easter monday

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Dick Elffers studio in Baarloo, Limburg. 1963Last night on the ABC, a program about the artists in the 1880's plus. Monet, Manet, Cezanne and somebody who I hadn't heard of, something with an 'S'. Monet spent the war years of 14-18 happily painting in his studio making a fortune.

One thing was so very evident: Painters were not hungry. Painting was not for the poor or the working classes. I tell you something. When I went as an non shaving/virgin boy to the Royal Academy of Arts in The Hague.(KABK) I was 16 and had never met a boy who told us with pride his dad was a labourer! A 'werker', or 'arbeider'. Some terrible person, could have been as sweet as pie, told me when I was tiny that the manholes in the street were for the labourers so they could get home. Why didn't I disbelieve this?
All dustbin collectors lived in a prison.

The photo to the right was taken in 1963 at the country studio of the then so famous graphic designer and painter Dick Elffers (1910-1990). We students would go, with his son Joost Elffers - now in New York, to his dad's place in Baarlo in the Catholic south of the Netherlands. We could use all the paints and canvasses we wanted! Also in the village lived the American sculptor Shinkichi Tajiri(1923) in a castle built like a ship. One New Year's eve we made paper balloons with his late wife and floated them with methylated spirits into the sky off the castle's tower. Later, his wife died suddenly in her bathtub and had to be buried between the roses as she wasn't a Catholic and thus couldn't be buried in consecrated earth. On the wall in this photo a painting by Bert Haaitsma, Paul Bakker and Heleen Arends. All three were born in 1945. We all still paint.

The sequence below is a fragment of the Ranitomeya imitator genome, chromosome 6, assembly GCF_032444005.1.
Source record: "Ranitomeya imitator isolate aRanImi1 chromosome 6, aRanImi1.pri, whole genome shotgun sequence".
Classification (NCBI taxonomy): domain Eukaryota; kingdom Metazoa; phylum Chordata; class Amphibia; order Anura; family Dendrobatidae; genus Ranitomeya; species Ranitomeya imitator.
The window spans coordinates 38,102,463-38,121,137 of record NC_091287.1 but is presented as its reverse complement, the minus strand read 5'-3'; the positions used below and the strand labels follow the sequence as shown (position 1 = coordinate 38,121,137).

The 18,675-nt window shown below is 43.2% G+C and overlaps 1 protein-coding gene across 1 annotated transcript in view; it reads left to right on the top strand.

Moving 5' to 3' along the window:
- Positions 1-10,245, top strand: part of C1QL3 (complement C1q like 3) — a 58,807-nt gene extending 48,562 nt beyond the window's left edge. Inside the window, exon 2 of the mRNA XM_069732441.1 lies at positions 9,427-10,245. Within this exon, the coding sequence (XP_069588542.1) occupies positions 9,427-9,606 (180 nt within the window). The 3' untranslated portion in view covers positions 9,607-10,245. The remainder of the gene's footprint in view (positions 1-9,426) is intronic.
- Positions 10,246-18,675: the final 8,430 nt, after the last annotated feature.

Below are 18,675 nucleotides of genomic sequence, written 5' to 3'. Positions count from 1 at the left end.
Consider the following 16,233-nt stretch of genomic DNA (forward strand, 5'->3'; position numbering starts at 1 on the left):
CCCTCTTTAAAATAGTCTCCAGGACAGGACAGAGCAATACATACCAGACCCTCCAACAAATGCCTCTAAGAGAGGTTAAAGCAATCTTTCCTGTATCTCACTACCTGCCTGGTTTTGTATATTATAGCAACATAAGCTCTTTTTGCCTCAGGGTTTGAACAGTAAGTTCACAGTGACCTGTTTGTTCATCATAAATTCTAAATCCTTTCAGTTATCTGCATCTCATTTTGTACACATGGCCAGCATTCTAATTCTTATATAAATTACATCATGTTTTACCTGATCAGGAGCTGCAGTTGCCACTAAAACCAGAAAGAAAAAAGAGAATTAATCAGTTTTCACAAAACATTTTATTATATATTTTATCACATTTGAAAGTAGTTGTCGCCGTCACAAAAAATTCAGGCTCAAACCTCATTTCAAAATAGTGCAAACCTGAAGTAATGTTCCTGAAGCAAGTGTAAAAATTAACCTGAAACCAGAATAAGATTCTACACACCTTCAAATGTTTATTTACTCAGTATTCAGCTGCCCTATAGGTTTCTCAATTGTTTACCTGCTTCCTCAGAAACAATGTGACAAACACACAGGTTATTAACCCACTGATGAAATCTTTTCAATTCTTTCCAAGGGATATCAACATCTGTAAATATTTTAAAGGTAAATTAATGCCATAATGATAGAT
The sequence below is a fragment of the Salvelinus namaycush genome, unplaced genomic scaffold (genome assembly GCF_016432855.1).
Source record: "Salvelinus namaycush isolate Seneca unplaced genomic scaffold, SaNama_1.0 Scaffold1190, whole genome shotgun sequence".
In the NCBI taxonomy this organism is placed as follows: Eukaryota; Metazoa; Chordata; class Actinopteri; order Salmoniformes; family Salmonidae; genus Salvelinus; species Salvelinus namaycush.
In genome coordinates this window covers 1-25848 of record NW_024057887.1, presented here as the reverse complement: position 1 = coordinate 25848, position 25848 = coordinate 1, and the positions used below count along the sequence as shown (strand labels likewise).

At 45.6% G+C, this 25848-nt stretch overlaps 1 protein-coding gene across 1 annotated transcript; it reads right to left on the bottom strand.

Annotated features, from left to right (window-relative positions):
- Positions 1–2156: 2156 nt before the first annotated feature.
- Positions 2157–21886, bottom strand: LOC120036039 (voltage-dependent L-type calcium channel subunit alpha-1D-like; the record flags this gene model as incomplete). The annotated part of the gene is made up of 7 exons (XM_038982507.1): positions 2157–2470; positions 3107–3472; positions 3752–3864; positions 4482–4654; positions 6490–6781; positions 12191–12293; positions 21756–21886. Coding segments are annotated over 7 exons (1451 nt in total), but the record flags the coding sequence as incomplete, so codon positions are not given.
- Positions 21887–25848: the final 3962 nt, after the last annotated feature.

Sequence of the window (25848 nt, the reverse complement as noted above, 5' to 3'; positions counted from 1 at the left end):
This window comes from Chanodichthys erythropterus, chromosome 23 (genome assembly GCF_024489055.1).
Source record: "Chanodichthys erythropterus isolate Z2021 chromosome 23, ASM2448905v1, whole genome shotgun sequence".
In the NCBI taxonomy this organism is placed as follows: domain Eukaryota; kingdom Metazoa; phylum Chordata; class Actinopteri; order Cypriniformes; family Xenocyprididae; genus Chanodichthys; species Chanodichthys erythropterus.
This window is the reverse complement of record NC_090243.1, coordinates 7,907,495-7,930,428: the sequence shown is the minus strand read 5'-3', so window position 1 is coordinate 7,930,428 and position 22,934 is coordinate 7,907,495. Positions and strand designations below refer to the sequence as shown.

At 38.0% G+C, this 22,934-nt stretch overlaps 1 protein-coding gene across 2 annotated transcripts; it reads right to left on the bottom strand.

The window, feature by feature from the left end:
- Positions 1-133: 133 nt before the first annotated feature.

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In Holland, you, as an artist were treated with love and true caring. We had the famous BKR, the 'Beeldende Kunstenaars Regeling'. A group of people, peers and gallery owners or whatever, appointed by the Dutch government, 'bought' a few paintings every six or so months and, when you exhibited somewhere, they would buy from the gallery. So the galleries also loved the BKR.

I am not particularly proud of this but I never stayed anywhere long enough to pay taxes. Anyway, I thought the VAT or BTW was enough money paid extra for a tube of paint.18%.

One day a retired civil servant came along to painters studios. He was a volunteer for the Ministry of Culture. He asked me kindly if I had any problems with the tax department. I could honestly say NO.

I still have that funny feeling all will work out. I never will get stuck by material things.

I never will get stuck by creativity.

But I know the things that could get me stuck so I avoid them.

No more than 4 cigarettes a day!!!